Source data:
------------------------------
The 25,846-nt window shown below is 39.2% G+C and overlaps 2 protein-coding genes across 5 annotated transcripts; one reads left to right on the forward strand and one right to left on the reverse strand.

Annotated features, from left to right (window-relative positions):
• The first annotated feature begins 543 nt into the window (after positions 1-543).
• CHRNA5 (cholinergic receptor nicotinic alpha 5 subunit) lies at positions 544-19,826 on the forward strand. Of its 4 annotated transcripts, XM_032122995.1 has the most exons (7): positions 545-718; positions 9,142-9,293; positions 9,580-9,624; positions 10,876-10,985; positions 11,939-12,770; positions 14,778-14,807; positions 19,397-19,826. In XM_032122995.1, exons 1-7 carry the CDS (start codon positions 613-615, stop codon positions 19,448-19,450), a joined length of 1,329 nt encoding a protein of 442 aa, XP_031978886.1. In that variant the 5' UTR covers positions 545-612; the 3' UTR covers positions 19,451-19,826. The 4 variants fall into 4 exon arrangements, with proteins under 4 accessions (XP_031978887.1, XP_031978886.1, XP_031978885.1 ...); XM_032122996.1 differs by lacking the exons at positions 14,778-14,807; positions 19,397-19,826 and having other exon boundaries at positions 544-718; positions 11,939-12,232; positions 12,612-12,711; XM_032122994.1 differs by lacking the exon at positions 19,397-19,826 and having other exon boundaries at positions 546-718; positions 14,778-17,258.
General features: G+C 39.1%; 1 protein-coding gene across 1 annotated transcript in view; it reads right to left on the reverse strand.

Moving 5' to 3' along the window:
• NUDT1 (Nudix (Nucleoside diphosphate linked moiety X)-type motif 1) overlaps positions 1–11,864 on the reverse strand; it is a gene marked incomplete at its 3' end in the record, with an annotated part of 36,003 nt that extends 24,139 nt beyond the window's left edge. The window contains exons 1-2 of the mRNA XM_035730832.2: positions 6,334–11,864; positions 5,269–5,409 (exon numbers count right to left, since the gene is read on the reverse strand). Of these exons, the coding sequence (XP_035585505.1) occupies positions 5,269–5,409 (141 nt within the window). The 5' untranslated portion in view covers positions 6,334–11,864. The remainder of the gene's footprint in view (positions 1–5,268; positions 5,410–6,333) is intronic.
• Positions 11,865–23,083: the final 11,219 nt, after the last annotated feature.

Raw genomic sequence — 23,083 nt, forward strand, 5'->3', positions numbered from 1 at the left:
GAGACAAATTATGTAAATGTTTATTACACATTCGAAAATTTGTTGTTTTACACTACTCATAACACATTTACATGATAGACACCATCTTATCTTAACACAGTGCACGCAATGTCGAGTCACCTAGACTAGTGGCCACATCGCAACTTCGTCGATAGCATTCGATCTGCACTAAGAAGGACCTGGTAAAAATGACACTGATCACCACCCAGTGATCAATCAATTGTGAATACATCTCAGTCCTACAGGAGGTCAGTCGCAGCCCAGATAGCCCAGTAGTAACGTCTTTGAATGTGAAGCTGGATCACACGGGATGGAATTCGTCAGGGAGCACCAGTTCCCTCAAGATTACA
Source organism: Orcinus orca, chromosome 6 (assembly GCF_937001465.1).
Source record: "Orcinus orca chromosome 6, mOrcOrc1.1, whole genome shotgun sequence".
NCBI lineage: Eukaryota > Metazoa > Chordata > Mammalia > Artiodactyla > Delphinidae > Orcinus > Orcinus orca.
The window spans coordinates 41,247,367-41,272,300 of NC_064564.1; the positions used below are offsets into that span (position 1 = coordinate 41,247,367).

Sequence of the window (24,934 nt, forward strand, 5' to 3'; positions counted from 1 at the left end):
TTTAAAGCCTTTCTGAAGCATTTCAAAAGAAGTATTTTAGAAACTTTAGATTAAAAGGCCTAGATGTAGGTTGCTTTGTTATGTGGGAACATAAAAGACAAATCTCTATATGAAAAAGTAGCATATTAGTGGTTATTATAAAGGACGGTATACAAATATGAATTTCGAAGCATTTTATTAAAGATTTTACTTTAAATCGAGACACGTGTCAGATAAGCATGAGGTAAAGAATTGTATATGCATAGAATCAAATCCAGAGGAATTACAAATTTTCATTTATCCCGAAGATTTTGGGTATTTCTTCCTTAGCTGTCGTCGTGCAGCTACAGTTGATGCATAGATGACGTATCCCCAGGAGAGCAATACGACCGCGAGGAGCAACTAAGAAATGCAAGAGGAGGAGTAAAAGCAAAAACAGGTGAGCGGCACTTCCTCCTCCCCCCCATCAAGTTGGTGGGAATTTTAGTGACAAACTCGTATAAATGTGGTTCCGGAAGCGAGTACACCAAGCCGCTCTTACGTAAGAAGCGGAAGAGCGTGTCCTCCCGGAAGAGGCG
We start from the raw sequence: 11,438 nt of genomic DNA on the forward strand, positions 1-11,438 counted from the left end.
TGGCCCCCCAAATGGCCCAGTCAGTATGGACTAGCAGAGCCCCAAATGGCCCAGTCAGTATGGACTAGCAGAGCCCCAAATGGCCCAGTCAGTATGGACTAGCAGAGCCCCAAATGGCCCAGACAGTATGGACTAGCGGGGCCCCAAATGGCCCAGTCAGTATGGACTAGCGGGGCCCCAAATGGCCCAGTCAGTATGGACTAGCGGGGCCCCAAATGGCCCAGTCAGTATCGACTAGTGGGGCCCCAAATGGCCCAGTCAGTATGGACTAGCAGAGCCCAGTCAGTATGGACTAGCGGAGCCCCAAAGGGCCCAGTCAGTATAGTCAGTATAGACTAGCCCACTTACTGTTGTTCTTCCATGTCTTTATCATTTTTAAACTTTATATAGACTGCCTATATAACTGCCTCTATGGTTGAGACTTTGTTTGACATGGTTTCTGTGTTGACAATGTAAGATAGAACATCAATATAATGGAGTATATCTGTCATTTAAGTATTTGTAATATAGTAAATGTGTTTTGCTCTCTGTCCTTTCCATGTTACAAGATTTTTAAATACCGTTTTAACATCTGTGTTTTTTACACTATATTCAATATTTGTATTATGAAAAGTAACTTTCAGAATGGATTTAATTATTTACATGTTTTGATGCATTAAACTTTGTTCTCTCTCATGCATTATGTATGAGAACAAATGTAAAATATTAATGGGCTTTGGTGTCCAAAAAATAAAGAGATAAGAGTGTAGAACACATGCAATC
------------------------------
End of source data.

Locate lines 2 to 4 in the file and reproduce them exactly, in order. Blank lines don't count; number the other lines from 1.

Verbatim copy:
Annotated features, from left to right (window-relative positions):
• The first annotated feature begins 543 nt into the window (after positions 1-543).
• CHRNA5 (cholinergic receptor nicotinic alpha 5 subunit) lies at positions 544-19,826 on the forward strand. Of its 4 annotated transcripts, XM_032122995.1 has the most exons (7): positions 545-718; positions 9,142-9,293; positions 9,580-9,624; positions 10,876-10,985; positions 11,939-12,770; positions 14,778-14,807; positions 19,397-19,826. In XM_032122995.1, exons 1-7 carry the CDS (start codon positions 613-615, stop codon positions 19,448-19,450), a joined length of 1,329 nt encoding a protein of 442 aa, XP_031978886.1. In that variant the 5' UTR covers positions 545-612; the 3' UTR covers positions 19,451-19,826. The 4 variants fall into 4 exon arrangements, with proteins under 4 accessions (XP_031978887.1, XP_031978886.1, XP_031978885.1 ...); XM_032122996.1 differs by lacking the exons at positions 14,778-14,807; positions 19,397-19,826 and having other exon boundaries at positions 544-718; positions 11,939-12,232; positions 12,612-12,711; XM_032122994.1 differs by lacking the exon at positions 19,397-19,826 and having other exon boundaries at positions 546-718; positions 14,778-17,258.